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Cry Me A Riverbend II

Wednesday, November 17, 2004

Response to Last Commie of the West

In the comments section of Raed's site, I told Last Commie Of The West

If that's true, then Germany was a puppet regime until 1989 since it relied on US forces to protect it from the Soviet Union. For that matter, I could say the same for all of Europe.

Last Commie of the West responded:

And to a certain degree I would agree with you, we were on a certain level of foreign policy a pupet of the US - I'm speaking of Germany not for the rest of Europe, I leave that to others.But the Soviet Union, was an exclusively outside threat.I know, the answer from you well be that all (or most of) the insurgence are coming from the outside. If this is the problem, then why aren't you able to close, or at least controll, the broder properly? Instead of blaming the Syrians for not doing enough - and I agree that Syria has not done all it could (presumably because they have an interest in Iraq not getting stabilised), but even if they did, they hardly have the finaces and power to do it anyway.

Oh! I didn't realize when I said that that you yourself were German. And it's nice to see that I can even agree with the Last Commie in the West. I feel so retro! My response is three-fold.

  1. I disagree that Germany was a puppet regime. Was the public influenced in its voting and priorities by having another nation devote so many resources its protection? Probably. But that just means Germans were voting with their own security in mind.

  2. Iraq has a lot of border to patrol. We can't even keep peaceful immigrants from Mexico from crossing our own borders.

  3. I don't believe that most of the insurgency comes from outside. Many of the weapons and finances come from outside...there are some foreign fighters but many of them (like Zarqawi) were invited in by Saddam and hedged his power. I don't consider that outside.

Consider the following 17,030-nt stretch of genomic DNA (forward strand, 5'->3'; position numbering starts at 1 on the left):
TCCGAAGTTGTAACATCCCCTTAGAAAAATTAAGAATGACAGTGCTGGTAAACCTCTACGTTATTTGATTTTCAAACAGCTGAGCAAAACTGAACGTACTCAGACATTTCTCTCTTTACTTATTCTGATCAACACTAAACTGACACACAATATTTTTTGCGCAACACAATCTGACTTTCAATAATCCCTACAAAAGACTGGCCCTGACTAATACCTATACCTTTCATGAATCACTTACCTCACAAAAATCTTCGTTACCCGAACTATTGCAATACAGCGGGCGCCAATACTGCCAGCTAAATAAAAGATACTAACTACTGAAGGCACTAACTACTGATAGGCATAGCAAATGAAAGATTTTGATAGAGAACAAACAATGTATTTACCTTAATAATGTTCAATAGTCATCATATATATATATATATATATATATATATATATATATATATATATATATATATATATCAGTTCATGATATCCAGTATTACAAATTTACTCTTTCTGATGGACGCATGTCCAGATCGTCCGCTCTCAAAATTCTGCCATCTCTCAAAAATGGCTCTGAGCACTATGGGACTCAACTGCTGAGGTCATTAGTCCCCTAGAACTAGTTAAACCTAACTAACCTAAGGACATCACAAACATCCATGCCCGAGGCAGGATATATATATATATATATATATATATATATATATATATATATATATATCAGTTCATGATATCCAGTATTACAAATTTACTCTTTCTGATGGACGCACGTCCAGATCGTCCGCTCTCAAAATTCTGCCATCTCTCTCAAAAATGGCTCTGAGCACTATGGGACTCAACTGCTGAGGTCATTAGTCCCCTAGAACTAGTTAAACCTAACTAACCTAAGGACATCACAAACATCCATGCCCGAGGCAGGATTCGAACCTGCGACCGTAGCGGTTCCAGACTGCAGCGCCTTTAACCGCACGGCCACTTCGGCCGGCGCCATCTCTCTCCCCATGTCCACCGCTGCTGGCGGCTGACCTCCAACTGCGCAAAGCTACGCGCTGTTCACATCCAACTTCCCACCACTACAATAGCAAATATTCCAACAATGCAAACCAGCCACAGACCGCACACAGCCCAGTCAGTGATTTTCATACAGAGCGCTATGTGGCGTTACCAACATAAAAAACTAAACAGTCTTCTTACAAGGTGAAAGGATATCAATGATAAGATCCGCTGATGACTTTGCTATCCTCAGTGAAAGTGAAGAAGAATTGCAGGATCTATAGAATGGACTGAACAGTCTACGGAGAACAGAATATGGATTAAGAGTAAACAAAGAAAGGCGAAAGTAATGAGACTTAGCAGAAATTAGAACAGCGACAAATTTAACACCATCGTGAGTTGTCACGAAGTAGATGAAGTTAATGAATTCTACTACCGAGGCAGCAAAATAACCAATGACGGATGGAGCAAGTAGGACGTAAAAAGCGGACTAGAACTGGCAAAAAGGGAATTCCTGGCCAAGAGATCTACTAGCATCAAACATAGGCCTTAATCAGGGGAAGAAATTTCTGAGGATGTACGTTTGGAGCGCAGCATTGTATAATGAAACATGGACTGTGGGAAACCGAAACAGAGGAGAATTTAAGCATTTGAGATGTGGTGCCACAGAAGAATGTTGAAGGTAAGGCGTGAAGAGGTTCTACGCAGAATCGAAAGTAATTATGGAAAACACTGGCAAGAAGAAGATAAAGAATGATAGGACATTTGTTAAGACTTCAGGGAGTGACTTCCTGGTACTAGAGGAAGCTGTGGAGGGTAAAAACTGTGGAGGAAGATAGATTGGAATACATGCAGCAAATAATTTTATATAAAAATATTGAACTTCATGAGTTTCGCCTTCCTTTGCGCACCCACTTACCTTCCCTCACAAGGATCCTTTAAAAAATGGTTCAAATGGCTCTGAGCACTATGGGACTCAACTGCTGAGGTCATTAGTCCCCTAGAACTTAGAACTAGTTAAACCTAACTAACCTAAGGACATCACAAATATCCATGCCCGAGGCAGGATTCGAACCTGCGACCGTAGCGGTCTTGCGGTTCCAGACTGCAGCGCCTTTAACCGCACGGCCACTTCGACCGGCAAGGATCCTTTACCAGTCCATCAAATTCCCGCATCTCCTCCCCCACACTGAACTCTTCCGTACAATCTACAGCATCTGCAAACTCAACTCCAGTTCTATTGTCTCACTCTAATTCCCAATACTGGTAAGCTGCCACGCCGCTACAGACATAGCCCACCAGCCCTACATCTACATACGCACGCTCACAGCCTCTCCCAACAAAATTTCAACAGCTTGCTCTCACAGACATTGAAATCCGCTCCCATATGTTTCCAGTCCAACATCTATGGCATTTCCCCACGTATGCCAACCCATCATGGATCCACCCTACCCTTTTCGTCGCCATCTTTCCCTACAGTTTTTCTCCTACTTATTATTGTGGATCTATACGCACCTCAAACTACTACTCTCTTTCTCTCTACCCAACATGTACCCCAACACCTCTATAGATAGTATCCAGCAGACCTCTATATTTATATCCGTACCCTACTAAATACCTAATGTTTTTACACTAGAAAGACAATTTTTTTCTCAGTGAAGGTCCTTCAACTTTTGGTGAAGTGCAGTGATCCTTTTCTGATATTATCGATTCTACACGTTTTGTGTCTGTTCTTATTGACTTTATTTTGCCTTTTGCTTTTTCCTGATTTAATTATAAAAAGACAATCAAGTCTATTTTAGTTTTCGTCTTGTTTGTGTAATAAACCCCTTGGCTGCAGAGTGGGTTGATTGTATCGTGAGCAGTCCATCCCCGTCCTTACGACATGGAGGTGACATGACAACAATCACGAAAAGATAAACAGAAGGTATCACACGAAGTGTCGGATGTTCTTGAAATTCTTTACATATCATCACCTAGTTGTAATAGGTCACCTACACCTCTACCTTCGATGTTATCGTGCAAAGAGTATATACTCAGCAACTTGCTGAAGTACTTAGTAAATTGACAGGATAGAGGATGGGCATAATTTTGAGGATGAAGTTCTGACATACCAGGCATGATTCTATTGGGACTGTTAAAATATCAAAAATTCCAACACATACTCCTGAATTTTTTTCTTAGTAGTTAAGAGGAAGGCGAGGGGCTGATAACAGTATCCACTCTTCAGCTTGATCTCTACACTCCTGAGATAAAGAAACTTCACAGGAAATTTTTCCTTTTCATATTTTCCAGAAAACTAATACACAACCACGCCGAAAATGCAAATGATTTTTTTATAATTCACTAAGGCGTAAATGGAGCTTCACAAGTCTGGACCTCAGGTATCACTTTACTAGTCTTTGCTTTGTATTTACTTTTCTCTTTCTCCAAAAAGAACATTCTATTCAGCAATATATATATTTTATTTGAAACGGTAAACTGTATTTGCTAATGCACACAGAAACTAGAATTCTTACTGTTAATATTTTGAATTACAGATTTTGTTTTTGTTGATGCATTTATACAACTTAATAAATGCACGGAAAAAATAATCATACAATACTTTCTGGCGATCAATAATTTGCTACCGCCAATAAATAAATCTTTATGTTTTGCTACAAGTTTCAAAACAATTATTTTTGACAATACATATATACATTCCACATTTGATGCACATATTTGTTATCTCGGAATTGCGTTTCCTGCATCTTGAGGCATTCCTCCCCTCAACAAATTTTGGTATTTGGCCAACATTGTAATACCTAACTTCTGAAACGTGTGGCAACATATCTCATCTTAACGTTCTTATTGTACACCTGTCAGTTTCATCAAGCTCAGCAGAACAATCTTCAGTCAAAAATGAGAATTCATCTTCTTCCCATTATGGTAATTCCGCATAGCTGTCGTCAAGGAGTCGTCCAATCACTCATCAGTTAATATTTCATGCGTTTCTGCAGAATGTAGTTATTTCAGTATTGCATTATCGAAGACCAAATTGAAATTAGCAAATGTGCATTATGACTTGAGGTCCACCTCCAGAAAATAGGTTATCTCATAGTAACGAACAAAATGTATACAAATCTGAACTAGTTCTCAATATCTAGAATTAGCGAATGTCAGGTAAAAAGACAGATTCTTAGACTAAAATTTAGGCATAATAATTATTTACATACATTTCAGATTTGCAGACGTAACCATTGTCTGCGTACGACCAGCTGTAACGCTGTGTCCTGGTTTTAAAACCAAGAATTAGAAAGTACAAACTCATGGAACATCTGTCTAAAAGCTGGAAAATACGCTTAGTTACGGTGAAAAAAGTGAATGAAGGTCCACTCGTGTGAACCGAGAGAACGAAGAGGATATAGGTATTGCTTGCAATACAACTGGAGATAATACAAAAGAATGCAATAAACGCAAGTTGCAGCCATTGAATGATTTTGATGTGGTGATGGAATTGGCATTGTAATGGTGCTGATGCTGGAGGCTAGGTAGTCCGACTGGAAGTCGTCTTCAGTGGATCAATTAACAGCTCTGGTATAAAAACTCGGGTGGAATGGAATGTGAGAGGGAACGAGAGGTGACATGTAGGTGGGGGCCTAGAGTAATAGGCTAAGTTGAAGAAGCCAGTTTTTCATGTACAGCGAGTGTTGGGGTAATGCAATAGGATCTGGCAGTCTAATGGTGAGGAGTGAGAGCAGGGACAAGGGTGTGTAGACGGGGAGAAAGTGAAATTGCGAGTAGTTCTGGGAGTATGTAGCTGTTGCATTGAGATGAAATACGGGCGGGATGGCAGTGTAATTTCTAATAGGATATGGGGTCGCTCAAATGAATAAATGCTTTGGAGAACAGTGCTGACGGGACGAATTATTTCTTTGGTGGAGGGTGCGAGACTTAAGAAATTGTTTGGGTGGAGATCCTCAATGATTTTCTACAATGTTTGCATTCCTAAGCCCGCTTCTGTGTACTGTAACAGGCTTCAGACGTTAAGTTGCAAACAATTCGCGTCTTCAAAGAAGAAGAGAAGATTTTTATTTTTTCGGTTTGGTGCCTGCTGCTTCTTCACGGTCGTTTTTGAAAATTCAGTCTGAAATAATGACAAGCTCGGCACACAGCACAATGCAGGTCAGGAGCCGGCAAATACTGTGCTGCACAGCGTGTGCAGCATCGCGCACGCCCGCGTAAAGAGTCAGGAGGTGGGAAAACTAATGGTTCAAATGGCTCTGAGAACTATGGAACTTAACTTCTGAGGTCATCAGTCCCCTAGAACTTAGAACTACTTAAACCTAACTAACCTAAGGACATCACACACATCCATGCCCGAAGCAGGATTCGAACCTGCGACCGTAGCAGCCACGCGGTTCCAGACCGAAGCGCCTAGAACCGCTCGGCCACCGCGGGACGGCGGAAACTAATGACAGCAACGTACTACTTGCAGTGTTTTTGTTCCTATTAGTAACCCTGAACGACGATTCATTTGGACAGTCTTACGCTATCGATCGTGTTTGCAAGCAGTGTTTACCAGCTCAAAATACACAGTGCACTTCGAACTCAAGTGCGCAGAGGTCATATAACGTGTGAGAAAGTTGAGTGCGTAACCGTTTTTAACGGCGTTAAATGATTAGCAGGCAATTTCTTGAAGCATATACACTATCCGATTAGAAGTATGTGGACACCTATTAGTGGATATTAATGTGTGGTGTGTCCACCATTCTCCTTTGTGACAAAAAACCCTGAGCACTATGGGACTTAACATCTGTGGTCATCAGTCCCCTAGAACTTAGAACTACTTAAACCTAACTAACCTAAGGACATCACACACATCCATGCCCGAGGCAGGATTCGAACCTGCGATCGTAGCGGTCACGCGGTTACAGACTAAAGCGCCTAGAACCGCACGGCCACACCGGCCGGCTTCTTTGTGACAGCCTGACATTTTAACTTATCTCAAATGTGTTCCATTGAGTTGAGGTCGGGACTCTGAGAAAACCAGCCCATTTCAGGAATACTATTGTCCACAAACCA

The problem is that we can't get enough Iraqis (especially the Sunni Arabs) to take the initiative in reporting, let alone crushing, terrorist cells in their own neighborhoods and mosques. I DO believe that the Sunni Arabs and certain other minority communities (like the Palestinians) considered their position in Iraq under Saddam to be better than those of other groups. Many look on that period with nostalgia. To firm up his power, Saddam fed that feeling whenever he could and fed fears of what would happen if the Shiya majority took control. The Sunnis are a minority but there are still millions of them. Its going to be difficult to get them to see that the new Iraq will be a blessing to them, and I don't think we're nearly there yet. I think many of them still believe that after the chaos, another Saddam will rise to treat them specially again.

    At the same time, most (or at least very many) of the Shiya have not yet seen how vital it is for them to take a hand in assuring the new Iraq is a success - and that the Coalition is a valuable tool for them accomplish that. It is not real to them how desperate things will get if the US gives up. They are used to a dictator doing everything for them, and don't see that a Free Country will require that they take personal initiative to put down trouble makers. Also, I suspect the imams are undermining support for the Coalition out of racial and religious prejudice. I've no doubt that Iran is throwing money around as well.

    Only the Kurds (who are mostly Sunnis) who have had the benefit of 12 years of mostly self-rule (thanks to the US and Britain, your welcome) have shown that they - as a group - recognized the stakes involved for them and what they must give to see a new free Iraq for their children. During the uprising in Mosul this weekend, the Kurdish side fought off the terrorists and was pieceful. The police stations on the Sunni Arab side did not. In fact many police helped in the chaos.

    So the road to stablizing Iraq is difficult and expensive which is why the US didn't invade it in 1991, choosing instead to keep Saddam in a box and hoping he would be overthrown. But it is and was necessary, and if anything, came a bit too late.

    But Europe has a lot at stake in seeing Iraq succeed as well, but, in the run up to the Iraq invasion, they seemed more interested in the state of the Kyoto agreement than in a menace who was leading Iraq in to a maelstrom and would soon be free (when they sanctions were dropped as they would be by now) to do the same to his neighbors and the rest of the world. Now it seems to me they would rather the satisfaction of seeing the US fail at something than to avoid having Iraq be divided up by terrorists. Even now, in their words and inactivity, they and many Americans lend support to the neo-Bathists and Islamofacists that their cause is just.